Friday, 12 February 2016

Directing traffic

We've just spent the last thirty minutes directing traffic on the Archway Road. Half the road has been dug up and the temporary lights at the cross roads outside our house have broken. We exited the tube to a scene of absolute carnage. There was a massive traffic jam and everyone was beeping their horns. The scene suddenly started to get really dangerous and we witnessed three or so near head-on collisions. We called the police. They told us the problem had been reported by many people and that they were trying to get "someone down." A couple of near crashes later, Nathan and I were on the phone to each other from different ends of the street, managing the traffic and risking our lives in the process. People in these instances can be absolute bastards. I'd rush out into the road, stop a car, tell Nathan he could let his stream of traffic go, and then some impatient dick splat behind the car I'd stopped would pull out and screech off whilst I screamed down the phone to Nathan that he needed to stop his traffic again.

It was exhilarating and terrifying. We were shouting at passers by to call the police and explain to them that members of the public were trying to prevent traffic mayhem... We were, however, very successful and kept the traffic moving well for at least half an hour.

Eventually two utterly hapless coppers arrived. They passively watched on as we continued to stop the traffic and spent some time trying to work out who was responsible for the lights. Eventually I asked them if they might relieve Nathan from his duties at the other end of the road. "Lights go down in London all the time. We don't ask members of the public to risk their lives trying to be heroes." With that, he wandered off, and I wondered why I'd bothered.

It's been a long old day, which started in Pimlico under headphones. I finished my last arrangement at 2pm, just after doing a live interview on Radio Northampton about the importance of the arts and before the cast did their first full run of the show.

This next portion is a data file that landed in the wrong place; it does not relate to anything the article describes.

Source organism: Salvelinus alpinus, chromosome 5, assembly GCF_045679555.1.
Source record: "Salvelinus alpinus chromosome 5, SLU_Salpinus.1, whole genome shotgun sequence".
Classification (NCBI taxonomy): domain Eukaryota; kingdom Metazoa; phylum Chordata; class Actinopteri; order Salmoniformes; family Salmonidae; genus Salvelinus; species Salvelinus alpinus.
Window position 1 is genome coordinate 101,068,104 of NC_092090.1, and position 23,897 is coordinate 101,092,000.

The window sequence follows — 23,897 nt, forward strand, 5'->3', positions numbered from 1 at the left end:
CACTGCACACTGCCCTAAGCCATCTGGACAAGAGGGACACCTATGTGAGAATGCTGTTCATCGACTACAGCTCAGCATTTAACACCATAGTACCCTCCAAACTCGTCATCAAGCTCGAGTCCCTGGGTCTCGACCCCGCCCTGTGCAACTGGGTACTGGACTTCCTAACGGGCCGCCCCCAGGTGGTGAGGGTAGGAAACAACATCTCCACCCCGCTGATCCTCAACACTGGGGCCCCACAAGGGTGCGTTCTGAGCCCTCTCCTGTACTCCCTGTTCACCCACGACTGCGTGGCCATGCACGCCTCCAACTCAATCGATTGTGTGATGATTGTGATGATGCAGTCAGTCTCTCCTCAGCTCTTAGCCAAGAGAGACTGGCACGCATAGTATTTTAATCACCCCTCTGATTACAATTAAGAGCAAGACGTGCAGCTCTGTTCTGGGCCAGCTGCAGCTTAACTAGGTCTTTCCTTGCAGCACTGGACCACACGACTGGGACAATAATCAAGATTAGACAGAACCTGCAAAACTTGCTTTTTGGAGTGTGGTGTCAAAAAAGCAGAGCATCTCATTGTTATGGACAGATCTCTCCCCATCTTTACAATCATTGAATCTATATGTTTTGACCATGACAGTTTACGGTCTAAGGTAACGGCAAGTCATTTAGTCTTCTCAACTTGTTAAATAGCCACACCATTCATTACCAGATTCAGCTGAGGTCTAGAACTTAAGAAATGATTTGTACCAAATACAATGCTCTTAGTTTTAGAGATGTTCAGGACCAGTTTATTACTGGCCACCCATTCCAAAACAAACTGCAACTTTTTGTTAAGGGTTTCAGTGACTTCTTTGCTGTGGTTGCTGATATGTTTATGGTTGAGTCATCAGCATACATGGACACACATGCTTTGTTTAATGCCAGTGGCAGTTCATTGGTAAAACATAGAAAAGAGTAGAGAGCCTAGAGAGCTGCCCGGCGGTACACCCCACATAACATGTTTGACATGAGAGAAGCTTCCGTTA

The run was great. The show really hangs together and was in much better shape than I'd expected. Luke and Candida have done some wonderful staging.

At some point in the morning we had a bit of fun. We have been banned from using three typically 1980s politically incorrect terms in the show which the documentary programme makers consider offensive by today's standards. For the record those three words are flid, spaz and spastic. I took to Facebook to find less offensive alternatives and was besieged by wonderful suggestions which took everyone reading right back to the good old days of our childhood:

Benny, Spanner, Mecon, Spam, Prannie, Boff, Tube, Twonk, Dipstick,
Wally, Tool, Toss pot... The phase itchy chin seemed to excite a lot of people!

I got the actress who utters the insults in the show to read out the list of alternatives to the rest of the cast to see which ones generated the most laughter. The winners were: Der-brain, Plank and Slap Head.

We rushed from Pimlico to King's Cross to rehearse the band in an exhausting and gruelling session. God there's a lot to do... And a lot of notes to polish before our sitz probe on Saturday.

And here we are in front of Ru Paul, falling asleep...

Night night.

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